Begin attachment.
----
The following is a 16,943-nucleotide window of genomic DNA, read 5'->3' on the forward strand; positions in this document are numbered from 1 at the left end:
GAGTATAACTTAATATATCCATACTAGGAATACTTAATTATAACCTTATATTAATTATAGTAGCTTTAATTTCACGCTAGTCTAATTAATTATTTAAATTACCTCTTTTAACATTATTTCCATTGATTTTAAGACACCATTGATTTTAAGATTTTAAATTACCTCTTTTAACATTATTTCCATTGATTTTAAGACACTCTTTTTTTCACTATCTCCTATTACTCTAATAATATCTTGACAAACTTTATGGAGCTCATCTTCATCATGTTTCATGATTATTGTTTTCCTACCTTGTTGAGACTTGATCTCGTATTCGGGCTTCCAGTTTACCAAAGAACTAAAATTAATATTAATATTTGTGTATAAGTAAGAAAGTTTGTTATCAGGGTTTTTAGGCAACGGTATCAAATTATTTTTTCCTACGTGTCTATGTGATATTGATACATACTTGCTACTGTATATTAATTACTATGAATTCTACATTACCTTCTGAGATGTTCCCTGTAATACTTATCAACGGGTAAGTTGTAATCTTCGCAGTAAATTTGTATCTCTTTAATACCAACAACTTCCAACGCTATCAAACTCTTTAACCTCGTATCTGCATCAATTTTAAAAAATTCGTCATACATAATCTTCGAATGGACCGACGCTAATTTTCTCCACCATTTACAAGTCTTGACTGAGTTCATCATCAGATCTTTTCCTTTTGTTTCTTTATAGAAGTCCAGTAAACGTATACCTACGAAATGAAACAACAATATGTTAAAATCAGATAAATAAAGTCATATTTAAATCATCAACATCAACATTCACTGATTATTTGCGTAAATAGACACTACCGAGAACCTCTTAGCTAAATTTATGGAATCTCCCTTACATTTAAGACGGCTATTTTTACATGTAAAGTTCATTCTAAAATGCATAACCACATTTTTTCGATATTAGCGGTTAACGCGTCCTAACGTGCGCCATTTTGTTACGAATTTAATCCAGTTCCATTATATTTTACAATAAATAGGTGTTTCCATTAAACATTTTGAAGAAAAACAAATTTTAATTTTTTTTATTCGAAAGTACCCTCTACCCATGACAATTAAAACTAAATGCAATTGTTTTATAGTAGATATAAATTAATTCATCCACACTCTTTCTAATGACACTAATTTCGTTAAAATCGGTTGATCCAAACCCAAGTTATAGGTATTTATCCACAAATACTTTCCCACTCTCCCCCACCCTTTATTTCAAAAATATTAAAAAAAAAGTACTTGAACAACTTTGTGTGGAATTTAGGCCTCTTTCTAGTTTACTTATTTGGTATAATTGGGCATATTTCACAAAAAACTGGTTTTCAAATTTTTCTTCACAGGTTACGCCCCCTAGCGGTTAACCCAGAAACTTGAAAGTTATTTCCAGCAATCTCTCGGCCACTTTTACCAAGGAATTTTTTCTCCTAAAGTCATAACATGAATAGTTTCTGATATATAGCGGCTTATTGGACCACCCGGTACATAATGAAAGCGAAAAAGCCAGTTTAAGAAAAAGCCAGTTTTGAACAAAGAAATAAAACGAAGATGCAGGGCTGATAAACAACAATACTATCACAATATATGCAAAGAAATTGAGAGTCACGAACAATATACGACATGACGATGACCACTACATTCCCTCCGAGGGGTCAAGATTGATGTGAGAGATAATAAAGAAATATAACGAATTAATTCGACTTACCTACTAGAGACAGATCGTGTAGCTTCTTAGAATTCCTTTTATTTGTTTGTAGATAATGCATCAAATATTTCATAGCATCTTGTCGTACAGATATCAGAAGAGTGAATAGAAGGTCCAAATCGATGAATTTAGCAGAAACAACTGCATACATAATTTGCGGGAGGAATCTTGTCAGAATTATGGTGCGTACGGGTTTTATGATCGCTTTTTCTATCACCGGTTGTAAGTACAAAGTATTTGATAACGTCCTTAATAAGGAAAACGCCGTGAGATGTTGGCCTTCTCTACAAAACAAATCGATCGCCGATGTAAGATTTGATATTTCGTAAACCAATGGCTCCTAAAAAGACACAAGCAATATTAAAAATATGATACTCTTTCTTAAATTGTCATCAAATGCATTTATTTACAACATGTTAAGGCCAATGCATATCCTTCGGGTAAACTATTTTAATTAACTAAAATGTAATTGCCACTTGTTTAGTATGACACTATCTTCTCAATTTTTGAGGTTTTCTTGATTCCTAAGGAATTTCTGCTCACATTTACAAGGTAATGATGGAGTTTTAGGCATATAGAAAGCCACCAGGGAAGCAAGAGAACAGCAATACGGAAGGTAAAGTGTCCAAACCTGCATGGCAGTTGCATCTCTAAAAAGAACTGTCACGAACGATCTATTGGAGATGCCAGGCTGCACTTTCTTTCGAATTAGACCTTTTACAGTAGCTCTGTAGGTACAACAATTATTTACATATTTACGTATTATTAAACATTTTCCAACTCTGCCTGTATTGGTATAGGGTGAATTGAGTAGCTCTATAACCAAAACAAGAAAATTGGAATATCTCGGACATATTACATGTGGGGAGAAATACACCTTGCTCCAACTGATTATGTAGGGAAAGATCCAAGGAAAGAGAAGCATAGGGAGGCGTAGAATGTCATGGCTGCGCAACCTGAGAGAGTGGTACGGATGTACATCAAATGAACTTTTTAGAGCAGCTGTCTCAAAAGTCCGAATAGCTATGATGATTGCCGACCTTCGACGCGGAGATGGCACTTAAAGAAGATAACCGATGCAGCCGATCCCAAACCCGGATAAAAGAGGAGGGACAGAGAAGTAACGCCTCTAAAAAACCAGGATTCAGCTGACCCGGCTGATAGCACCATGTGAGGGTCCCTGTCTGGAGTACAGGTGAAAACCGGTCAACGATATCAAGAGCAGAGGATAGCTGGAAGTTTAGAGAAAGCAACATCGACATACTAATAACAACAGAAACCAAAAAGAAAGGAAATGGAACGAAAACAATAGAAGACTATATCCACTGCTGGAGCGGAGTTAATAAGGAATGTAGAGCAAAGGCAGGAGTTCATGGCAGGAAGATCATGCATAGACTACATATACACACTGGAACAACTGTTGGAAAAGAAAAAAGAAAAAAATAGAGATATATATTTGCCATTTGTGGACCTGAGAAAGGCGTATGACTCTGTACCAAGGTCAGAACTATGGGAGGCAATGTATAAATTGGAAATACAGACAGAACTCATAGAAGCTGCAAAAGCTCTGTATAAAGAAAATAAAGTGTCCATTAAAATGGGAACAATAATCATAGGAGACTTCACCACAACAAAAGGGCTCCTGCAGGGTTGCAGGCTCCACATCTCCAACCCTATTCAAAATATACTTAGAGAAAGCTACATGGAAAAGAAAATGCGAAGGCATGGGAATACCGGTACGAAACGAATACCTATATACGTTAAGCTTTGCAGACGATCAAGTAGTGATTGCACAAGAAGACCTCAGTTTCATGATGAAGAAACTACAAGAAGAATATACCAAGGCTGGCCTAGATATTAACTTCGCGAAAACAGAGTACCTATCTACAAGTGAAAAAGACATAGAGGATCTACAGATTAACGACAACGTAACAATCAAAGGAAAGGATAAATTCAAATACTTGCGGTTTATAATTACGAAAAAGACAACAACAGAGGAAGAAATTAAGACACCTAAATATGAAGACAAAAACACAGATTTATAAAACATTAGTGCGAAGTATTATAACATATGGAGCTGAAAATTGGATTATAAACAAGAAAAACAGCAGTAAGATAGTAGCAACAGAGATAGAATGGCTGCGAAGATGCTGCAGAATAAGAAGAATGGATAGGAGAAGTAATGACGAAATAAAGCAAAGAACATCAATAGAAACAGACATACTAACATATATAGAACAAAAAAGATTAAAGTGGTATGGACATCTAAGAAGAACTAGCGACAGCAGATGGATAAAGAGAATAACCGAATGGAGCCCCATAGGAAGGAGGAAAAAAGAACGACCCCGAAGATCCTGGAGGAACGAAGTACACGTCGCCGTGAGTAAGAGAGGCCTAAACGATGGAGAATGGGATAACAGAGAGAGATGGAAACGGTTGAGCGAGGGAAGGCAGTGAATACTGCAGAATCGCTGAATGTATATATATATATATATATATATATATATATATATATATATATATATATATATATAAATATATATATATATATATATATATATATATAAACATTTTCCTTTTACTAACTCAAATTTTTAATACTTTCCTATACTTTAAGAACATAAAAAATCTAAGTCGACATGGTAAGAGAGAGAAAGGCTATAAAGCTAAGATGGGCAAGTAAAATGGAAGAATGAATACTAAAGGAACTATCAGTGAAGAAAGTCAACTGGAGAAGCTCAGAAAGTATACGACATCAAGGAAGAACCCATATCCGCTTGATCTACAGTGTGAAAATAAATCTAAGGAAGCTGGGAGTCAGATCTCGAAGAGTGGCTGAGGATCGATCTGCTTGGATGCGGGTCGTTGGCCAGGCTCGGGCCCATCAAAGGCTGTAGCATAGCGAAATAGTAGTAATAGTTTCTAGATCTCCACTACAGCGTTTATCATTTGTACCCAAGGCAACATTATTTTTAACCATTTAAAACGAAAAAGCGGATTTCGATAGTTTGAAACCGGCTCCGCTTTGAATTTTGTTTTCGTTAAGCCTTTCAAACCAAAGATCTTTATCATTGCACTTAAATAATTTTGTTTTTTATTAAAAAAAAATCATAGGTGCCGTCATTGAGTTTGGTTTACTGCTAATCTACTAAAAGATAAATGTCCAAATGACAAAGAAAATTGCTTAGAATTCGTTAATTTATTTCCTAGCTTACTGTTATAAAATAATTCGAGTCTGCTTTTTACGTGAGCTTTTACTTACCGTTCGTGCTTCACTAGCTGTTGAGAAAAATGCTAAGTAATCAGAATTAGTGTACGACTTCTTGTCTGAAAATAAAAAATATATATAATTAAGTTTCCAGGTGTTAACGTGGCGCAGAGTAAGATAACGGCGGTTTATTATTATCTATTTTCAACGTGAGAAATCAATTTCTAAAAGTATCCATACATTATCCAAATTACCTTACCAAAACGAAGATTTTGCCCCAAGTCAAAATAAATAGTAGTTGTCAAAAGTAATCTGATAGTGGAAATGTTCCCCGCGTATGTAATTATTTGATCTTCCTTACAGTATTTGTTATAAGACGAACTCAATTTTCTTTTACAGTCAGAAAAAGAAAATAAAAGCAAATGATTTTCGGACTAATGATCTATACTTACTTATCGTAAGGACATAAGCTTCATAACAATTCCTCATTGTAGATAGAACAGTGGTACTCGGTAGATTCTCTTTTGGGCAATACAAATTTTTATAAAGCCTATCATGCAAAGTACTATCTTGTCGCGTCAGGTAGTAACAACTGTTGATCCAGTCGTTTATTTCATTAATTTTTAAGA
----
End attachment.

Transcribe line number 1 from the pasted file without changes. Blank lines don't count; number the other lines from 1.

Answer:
The following is a 16,943-nucleotide window of genomic DNA, read 5'->3' on the forward strand; positions in this document are numbered from 1 at the left end: